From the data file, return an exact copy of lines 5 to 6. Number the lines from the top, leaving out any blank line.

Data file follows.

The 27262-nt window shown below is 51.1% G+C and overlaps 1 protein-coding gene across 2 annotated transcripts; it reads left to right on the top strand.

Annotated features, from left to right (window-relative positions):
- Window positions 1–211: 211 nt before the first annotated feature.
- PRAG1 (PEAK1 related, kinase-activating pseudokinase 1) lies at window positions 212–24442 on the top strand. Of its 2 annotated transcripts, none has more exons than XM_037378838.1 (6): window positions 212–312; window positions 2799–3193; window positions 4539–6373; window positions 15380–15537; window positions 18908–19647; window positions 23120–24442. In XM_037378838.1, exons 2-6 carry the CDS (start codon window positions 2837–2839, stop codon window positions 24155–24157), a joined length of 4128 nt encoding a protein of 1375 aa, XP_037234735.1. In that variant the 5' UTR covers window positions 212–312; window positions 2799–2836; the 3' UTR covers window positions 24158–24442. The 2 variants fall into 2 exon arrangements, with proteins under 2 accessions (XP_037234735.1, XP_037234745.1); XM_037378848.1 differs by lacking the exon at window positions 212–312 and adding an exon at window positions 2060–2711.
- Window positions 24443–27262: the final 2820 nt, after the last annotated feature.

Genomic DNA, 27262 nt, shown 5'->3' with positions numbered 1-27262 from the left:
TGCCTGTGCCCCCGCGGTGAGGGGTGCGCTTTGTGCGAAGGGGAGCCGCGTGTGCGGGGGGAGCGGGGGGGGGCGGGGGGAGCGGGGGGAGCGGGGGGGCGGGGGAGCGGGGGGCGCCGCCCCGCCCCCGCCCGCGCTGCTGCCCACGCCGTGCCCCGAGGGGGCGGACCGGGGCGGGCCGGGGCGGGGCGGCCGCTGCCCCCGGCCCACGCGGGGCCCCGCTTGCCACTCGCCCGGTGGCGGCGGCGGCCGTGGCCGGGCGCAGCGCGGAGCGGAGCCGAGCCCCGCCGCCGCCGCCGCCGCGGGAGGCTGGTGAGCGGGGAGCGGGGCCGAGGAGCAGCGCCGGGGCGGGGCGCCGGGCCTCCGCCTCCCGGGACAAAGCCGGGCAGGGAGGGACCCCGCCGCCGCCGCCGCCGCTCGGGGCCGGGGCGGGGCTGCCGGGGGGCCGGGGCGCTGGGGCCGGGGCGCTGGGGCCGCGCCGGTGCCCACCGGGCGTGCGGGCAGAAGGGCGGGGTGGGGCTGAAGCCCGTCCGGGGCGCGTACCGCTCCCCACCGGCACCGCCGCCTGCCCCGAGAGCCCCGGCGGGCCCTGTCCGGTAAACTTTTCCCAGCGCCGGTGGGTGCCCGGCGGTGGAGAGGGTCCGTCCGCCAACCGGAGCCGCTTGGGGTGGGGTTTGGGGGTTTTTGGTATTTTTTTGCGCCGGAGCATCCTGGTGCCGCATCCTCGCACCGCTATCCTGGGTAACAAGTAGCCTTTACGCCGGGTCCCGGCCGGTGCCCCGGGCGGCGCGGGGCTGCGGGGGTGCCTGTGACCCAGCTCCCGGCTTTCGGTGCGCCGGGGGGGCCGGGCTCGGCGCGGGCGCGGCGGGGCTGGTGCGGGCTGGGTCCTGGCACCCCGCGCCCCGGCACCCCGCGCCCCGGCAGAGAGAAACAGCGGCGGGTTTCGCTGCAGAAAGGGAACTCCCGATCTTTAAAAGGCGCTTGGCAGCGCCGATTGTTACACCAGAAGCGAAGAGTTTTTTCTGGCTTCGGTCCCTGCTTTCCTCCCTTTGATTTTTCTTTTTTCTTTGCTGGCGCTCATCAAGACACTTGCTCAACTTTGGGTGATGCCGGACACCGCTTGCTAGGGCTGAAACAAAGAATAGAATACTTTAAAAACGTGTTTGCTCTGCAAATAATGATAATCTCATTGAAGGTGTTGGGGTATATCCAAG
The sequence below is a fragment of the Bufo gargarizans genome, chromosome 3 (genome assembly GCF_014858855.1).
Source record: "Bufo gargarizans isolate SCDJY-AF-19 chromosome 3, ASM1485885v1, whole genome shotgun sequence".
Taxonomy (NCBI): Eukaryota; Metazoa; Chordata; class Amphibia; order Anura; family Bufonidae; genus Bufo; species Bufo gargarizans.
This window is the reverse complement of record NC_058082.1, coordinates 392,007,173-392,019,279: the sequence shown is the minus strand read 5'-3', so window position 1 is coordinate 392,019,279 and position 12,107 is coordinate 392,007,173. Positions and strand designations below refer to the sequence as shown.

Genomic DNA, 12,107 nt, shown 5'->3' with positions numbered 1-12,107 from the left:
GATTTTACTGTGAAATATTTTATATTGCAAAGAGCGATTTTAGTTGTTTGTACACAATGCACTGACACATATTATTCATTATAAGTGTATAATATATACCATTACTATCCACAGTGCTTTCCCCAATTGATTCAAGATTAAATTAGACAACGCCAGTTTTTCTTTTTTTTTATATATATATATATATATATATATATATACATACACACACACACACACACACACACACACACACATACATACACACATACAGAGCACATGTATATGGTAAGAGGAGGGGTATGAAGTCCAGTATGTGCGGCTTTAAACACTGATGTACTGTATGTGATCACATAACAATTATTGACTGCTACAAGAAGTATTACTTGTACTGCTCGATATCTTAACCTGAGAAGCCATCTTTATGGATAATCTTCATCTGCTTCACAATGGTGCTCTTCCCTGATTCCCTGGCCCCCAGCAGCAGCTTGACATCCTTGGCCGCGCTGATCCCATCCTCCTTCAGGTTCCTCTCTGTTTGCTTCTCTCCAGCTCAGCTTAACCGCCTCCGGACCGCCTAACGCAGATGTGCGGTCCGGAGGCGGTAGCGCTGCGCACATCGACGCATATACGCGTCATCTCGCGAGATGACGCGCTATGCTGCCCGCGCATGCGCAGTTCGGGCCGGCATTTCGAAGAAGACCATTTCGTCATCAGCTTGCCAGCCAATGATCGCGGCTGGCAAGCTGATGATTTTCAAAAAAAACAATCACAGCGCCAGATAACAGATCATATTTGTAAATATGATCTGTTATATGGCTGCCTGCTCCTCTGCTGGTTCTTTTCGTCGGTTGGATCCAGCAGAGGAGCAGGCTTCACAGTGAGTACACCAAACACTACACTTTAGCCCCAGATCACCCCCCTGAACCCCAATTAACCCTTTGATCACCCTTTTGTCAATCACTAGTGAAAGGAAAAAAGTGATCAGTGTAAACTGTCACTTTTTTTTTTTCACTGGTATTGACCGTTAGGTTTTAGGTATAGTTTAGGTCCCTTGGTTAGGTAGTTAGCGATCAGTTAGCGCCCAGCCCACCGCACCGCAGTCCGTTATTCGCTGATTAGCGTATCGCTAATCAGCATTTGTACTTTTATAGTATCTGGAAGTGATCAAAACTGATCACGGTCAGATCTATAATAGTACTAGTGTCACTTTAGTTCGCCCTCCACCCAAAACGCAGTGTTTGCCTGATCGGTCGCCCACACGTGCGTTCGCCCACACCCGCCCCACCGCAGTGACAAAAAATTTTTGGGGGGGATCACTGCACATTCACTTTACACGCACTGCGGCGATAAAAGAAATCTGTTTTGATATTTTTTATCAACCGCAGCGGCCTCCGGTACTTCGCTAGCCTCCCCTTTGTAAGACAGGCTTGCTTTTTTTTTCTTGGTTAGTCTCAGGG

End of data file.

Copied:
- Window positions 24443–27262: the final 2820 nt, after the last annotated feature.

Genomic DNA, 27262 nt, shown 5'->3' with positions numbered 1-27262 from the left: